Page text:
Case studies have been used for many years in business, law and medical schools. They also have a great use within the social sciences. Case studies allow students the opportunity to apply their learning to real-life situations. As either an independent or group activity it encourages students to apply their critical thinking skills to find solutions.
I have used case studies within HPW 3C (Working with Infants and Small Children). The College of Early Childhood Educators is a great resource. On their home page they provide links to various case studies. https://www.college-ece.ca/en/Pages/Home.aspx .These case studies are all written by ECE workers and describe actual experiences within their practice. These cases all include a professional dilemma with many ethical complexities. Each case study includes discussion questions related to the case. These cases allow students to apply their knowledge of ethical and professional standards related to care of children. This is reflected in the HPW 3C C2.5 curriculum expectation which states students must, “explain the code of ethics and standards of practice as outlined by recognized professional organizations associated with early childhood education in Ontario (e.g., College of Early Childhood Educators, Canadian Child Care Federation).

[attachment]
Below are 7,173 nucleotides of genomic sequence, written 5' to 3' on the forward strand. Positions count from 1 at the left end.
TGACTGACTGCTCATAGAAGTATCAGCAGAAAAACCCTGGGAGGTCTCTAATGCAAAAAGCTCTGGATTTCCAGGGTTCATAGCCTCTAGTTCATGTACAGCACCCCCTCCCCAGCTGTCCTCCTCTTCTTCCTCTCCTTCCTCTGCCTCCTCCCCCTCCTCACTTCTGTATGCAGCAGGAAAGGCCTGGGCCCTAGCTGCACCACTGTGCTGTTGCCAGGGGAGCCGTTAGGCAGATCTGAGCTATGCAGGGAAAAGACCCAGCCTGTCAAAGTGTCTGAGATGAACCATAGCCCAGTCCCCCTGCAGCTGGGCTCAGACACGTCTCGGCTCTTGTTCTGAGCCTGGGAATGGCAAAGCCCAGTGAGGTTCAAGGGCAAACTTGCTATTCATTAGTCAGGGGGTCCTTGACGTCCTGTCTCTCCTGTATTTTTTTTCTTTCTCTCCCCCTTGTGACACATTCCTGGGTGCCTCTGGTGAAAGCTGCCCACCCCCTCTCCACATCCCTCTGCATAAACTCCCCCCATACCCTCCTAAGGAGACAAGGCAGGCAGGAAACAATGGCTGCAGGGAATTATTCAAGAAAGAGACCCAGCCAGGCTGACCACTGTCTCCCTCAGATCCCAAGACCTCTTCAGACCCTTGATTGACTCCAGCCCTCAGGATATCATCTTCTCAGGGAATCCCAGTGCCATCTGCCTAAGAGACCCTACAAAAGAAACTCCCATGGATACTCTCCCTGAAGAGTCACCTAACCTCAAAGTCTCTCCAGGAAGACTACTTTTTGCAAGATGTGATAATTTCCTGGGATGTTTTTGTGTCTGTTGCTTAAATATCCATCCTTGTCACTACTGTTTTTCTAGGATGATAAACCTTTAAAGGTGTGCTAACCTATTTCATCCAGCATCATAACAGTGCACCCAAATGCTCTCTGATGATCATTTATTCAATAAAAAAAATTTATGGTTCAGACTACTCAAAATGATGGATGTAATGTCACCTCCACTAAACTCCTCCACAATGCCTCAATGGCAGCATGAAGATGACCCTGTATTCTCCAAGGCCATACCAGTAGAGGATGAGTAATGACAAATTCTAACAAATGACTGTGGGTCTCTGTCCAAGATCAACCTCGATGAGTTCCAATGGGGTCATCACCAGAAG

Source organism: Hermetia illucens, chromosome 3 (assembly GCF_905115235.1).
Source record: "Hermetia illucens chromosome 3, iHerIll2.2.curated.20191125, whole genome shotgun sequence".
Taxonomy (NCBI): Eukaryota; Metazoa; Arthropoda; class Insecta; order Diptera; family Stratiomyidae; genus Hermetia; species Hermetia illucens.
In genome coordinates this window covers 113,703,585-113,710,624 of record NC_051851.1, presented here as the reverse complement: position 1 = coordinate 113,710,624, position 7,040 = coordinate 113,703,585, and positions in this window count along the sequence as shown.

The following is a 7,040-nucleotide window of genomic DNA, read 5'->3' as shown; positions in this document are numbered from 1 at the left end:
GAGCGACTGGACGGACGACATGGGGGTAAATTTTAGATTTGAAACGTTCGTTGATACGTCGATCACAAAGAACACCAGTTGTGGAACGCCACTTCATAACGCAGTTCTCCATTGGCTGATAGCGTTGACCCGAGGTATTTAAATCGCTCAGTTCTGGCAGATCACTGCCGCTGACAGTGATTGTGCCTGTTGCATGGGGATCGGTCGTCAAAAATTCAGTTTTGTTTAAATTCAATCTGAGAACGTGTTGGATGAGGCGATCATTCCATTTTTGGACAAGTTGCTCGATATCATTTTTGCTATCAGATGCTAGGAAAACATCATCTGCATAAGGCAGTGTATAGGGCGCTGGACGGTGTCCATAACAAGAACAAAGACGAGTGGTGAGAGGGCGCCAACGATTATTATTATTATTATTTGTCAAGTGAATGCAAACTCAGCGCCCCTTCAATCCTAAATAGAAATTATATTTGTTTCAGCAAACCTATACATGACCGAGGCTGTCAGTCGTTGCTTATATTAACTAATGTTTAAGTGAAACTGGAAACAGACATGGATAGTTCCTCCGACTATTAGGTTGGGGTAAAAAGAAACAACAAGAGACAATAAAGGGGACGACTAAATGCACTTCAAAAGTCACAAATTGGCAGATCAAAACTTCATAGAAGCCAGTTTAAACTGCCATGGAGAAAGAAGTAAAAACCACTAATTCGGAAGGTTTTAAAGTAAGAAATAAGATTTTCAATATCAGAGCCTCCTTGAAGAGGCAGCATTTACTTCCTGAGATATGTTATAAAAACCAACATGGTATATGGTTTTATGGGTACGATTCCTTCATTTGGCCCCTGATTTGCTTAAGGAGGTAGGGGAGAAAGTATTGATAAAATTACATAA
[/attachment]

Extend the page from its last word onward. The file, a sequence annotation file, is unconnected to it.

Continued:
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Child Development Case Study for HPW 3C:
This assignment asks students to create their own case study of an infant or small child. Each case study should describe certain developmental characteristics i.e. social, emotional, intellectual and physical abilities. The students then work in small groups to answer various case studies by their classmates. This is a great way to address the HPW 3C curriculum expectations: B1.1 demonstrate general knowledge of principles of child development (e.g., patterns of development are similar around the world, although individual rates of development may vary; child development is multi-determined; child development is holistic; child development is cumulative) and B1.2 identify major milestones in the social, emotional, cognitive, physical, and linguistic development of children from birth to six years of age.
Submitted by: Jennifer Hill